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Author Topic: 5.07 | Dealing with ruminations  (Read 33427 times)
Skip
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« on: October 05, 2009, 08:58:00 AM »

Dealing with Ruminations

This workshop is about ruminating thoughts and how to deal with them.

Rumination is a process that involves deeply reflecting on a situation. When rumination becomes difficult to control, it can lead to negative psychological effects including depression and phobias. The inability to stop ruminating on a particular thought can be a hallmark of obsession, or anxiety, or depression.

There are a number of ways to deal with ruminations.  Cognitive Behavioral Therapy is one talk therapy approach that has been show to be effective in the treatment of depressive rumination.

One psychologist (Joe Carver, PhD) suggests a simple model that we can use to "train" the brain to better deal with ruminations (see below).

The objective of this workshop is to talk about ruminating, what it is, how it affects us, what we can do about it, and if these methods work.

Skip

Techniques for File Control

https://bpdfamily.com/message_board/index.php?topic=103393.0

1. Practice paying attention to how your file system works. If you find yourself in a bad mood, or even a happy mood, use the approach, "What file is out?" You will then find the file, what feeling is contained in the file, and will then be able to have some control over the file.

2. If a bad file starts to come out, do something physical before the two-minute emotional release surfaces. If someone mentions a name or you have an event that brings up a bad file, for example, immediately pinch your ear, touch your watch, or do something physical that lets you know a file is out. You may then change files mentally or even verbally. When talking with others, we can verbally change files by stating, "That's kind of a sensitive topic for me, I'd rather not discuss that." The physical action helps remind us that we have control over these files.

3. Take a bad file and put a funny name on it - the funnier the better. If we have people we dislike or even hate, a funny name is helpful in controlling the emotional content of that file. Common names that might be used are "Bozo," "Beanie Weenie," "Air Head," etc. It is also effective to combine both the funny name and physical action.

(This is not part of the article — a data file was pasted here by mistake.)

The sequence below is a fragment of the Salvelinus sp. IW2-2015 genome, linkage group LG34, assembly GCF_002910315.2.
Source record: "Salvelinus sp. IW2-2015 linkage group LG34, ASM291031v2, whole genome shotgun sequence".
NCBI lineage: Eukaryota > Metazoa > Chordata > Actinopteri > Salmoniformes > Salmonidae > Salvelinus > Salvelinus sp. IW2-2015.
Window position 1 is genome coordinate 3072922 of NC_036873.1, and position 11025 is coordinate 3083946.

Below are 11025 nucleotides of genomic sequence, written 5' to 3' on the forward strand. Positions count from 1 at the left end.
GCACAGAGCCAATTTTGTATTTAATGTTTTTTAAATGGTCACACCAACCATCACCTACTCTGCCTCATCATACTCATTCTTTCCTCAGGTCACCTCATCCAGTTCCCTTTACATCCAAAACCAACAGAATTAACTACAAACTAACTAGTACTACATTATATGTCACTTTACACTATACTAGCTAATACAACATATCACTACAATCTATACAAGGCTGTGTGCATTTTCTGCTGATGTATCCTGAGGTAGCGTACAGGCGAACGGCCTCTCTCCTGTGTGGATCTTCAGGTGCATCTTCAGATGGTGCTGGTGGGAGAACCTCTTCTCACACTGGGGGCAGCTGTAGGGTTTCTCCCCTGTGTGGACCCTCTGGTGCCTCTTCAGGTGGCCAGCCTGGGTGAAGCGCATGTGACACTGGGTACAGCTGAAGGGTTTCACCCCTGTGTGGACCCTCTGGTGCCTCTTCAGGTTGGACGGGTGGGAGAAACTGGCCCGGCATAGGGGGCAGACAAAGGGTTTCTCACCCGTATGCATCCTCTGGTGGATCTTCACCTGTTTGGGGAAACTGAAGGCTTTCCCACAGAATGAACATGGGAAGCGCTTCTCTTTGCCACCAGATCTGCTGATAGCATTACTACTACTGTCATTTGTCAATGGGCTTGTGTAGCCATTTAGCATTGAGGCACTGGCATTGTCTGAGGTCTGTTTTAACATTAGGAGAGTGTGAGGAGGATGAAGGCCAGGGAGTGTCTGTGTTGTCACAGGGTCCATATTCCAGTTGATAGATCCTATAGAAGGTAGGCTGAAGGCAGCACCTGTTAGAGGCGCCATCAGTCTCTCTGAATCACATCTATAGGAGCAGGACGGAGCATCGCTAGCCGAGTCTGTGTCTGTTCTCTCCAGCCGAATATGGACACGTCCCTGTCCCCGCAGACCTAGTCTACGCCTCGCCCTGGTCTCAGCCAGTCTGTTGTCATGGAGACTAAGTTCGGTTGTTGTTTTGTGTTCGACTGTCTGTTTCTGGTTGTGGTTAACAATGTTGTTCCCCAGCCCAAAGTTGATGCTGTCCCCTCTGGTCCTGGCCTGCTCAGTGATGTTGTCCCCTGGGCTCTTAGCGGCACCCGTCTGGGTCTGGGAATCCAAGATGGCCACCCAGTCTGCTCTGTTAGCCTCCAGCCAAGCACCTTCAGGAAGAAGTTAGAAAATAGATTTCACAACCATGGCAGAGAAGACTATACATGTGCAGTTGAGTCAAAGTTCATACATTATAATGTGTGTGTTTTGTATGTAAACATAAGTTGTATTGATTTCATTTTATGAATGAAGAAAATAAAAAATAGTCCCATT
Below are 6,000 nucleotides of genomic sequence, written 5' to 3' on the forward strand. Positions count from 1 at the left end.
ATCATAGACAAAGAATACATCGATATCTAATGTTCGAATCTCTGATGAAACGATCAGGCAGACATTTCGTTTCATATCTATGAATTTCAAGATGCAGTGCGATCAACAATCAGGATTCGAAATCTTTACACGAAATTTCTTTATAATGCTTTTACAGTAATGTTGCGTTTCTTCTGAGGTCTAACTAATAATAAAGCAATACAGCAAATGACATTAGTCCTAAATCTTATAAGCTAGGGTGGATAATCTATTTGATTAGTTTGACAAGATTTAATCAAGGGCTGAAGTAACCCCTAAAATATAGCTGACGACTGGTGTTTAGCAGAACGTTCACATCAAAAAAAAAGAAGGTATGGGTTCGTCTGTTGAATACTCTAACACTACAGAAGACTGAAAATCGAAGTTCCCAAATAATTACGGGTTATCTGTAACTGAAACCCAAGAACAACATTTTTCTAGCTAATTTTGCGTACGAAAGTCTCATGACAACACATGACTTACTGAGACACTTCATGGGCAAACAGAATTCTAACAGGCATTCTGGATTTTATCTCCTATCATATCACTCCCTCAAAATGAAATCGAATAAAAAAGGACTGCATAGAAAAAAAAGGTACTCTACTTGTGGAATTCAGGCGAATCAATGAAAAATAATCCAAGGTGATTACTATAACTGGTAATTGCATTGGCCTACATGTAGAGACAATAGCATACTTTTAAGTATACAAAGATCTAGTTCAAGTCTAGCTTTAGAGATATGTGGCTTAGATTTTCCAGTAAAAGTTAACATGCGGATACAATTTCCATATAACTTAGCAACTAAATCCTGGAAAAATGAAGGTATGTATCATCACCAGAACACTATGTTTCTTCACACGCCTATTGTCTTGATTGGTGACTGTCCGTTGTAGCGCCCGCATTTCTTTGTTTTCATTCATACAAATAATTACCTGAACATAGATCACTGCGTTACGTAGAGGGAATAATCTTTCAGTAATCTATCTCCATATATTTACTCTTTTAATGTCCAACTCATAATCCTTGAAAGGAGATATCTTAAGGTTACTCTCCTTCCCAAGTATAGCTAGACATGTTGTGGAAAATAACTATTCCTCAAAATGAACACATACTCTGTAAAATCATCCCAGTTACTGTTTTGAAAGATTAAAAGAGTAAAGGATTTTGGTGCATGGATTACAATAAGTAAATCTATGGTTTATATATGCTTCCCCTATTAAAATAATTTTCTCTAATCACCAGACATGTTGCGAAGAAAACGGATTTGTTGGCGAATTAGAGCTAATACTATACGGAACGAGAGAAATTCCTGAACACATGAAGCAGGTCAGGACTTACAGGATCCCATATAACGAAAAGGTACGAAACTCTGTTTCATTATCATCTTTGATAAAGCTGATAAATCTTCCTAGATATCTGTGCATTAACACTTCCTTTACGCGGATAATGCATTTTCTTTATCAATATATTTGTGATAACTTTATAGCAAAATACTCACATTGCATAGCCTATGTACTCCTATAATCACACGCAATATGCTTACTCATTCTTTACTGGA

For example, if we call a gossip-oriented relative "Sinus Drip", we can combine the pulling of the file with the name and the physical action of blowing our nose. Again, as the brain will only allow one feeling at a time, the humor and physical action usually is enough to kill the file.

4. Many times we go through a series of horrible experiences, often lasting for years. These may include bad marriages, periods of unemployment, traumatic childhoods, and so forth. Place all those files in one mental filing cabinet. Then place a label on the entire cabinet, one that reflects the condition at that time. Some clients have used such labels as, "Wild and rowdy years," "My misery years," and so forth. When a file from that period is brought up, instead of focusing on the file and allowing the emotion to surface, the individual thinks to himself, "That file is from my wild and rowdy years, it's not needed now." Lumping all files together in one general category decreases the emotional impact and prevents pulling specific files.

5. Together with your spouse or significant other, you may train each other to recognize when one file is out. When a file pops out, a simple time-out hand signal, a certain look, or a certain comment may make the other person aware that a file is out at the wrong time. This cuts down many arguments. Using this method, couples tend to stay on-track and discuss their concerns more at length, without being bothered by bad files.